The cutting edge of the saw is divided into two working-sections, B and B, having teeth b and b, respectively.

As thus far described,the saw may approved and known construction.

Along the central portion of the saw is a cut away place, 0, which entirely separates one cutting-section, B or B, from the other.

It is difficult to start the saw at times, the large teeth making the sawliable to jump from one position to another. The size of the teeth often precludes, also, a clean cut at the last of the kerf. I provide the cut-away portion 0 with a series of smaller teeth, 0, which not only serve efficiently to start the saw, but they allow the cut to be finished with a clean kerf entirely through the timber. The part 0 is not operative in the ordinary process of log or lumber sawing. 7

Each of the operative parts B and B is to be thrown in the proper direction to carry the inner teeth, b or b, more or less past the center of the log. ment, if the said teeth I) or b are drawn out from the kerf,all the teeth clear themselves of dust. I illustrate this in Figs. 3 and at. In Fig. 3 the inner tooth b of the part B has passed slightly beyond the center of the log D, and the inner tooth b of the cutting part B is clear of the kerf and it will readily clear be of any Then upon the return more 5 itself of its accumulated dust. In this view the saw is at the end of its stroke to the right. In Fig. 4 a reverse order accrues, and the saw is at the end of its opposite stroke to the left. These features being understood, it will readily be seen that asaw with aspace,G, of, say, three feet in length, will by a stroke of a little more than three feet successfully cut and severa log of six feet diameter, and it will also be seen that with an ordinary saw this would be impossible.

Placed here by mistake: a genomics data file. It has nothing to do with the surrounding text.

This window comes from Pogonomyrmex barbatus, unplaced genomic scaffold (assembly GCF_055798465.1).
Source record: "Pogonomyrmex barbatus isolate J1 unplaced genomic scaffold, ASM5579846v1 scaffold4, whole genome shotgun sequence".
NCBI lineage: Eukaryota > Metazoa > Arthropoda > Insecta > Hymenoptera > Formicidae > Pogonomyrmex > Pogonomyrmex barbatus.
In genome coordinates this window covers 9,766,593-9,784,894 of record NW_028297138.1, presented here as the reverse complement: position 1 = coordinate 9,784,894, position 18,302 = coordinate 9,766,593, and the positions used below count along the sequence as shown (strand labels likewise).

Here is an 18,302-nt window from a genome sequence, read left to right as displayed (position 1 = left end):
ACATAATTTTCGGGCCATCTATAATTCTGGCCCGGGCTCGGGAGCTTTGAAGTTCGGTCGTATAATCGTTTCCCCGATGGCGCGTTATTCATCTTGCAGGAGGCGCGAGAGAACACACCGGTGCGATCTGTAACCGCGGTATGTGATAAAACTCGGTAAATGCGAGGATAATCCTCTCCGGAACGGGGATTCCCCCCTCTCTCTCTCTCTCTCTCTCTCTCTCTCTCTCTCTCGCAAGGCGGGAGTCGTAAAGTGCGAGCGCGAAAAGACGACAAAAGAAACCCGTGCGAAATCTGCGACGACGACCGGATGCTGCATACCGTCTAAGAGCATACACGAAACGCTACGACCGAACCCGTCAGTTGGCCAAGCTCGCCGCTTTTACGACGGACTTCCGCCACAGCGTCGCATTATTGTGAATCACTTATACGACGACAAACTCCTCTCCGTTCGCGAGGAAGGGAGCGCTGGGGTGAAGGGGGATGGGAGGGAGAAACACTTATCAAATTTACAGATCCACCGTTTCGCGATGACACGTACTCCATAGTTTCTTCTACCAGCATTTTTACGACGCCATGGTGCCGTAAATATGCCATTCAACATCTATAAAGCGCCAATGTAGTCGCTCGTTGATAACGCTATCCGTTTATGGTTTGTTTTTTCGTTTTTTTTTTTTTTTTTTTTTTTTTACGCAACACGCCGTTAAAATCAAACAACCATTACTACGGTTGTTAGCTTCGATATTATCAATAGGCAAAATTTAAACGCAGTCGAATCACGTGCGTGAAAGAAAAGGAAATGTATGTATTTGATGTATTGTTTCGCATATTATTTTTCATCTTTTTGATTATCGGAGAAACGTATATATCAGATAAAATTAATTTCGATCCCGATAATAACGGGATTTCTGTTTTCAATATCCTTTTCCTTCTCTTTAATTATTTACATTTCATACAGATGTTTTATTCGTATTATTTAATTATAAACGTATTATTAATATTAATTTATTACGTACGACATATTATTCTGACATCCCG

In details of construction and arrangement modifications maybe made within wide limits. I may omit the teeth 0.

I do notlimit myself to any particular size or length of saw, nor is the length of the space 0 of importance, as these features may differ with different kinds of service to be performed.

What I claim as new is- 1. A drag-saw having its cutting-edge provided with a non-cutting or cut-away portion, said portion being arranged in the center of the saw, and of a continuous length approximating one-fourth the length of the saw, serving to separate the cutting portions B B for the purpose set forth.

2. A drag-saw having the central portion of its cutting-edge for a distance approximating one-fourth the length of the saw cut away and inoperative, as set forth.

3. A crosscut or drag saw having operating or cutting portions B B and an intervening cut-away portion, 0, the latter being of a length approximating one-fourth that of the blade, and provided with saw-teeth of smaller size, the whole arranged and adapted to operate as and for the purposes set forth.

In testimony whereof I affix my signature in presence of two witnesses.

JOHN J. PARKER.

Witnesses:

SAML. S. LUTHER, F. P. MoQUILLIN.

Referenced by
Citing PatentFiling datePublication dateApplicantTitle
US2434738 *Jul 21, 1943Jan 20, 1948Charles L FlindtSole trimming and cutting machine
US2568870 *Oct 31, 1945Sep 25, 1951Ronan Lerned FSaw
US4013107 *Jan 13, 1976Mar 22, 1977Mapatex EstablishmentSaw blade and fret-saw combination and method for use thereof
US4637390 *Dec 1, 1983Jan 20, 1987Nauchno-Issledovatelsky Institut Obschei i Neotlozhno KhirurgiiElectrosurgical instrument
US6532852 *Mar 11, 1997Mar 18, 2003Amada Company, LimitedBand saw blade
US20020104421 *Sep 24, 2001Aug 8, 2002Wurst Bert G.Saw blade
US20100126328 *Nov 18, 2009May 27, 2010Daniel GrolimundJigsaw blade for hand-held power jigsaws
US20130174701 *Jan 6, 2012Jul 11, 2013Asif EllistonDouble-Sided Reciprocating Saw Blade and Related Method
US20140260879 *Mar 7, 2014Sep 18, 2014Robert Bosch GmbhHacksaw Blade for a Power Tool
USD744794Aug 5, 2014Dec 8, 2015Irwin Industrial Tool CompanyReciprocating saw blade
Classifications
Cooperative ClassificationB23D61/121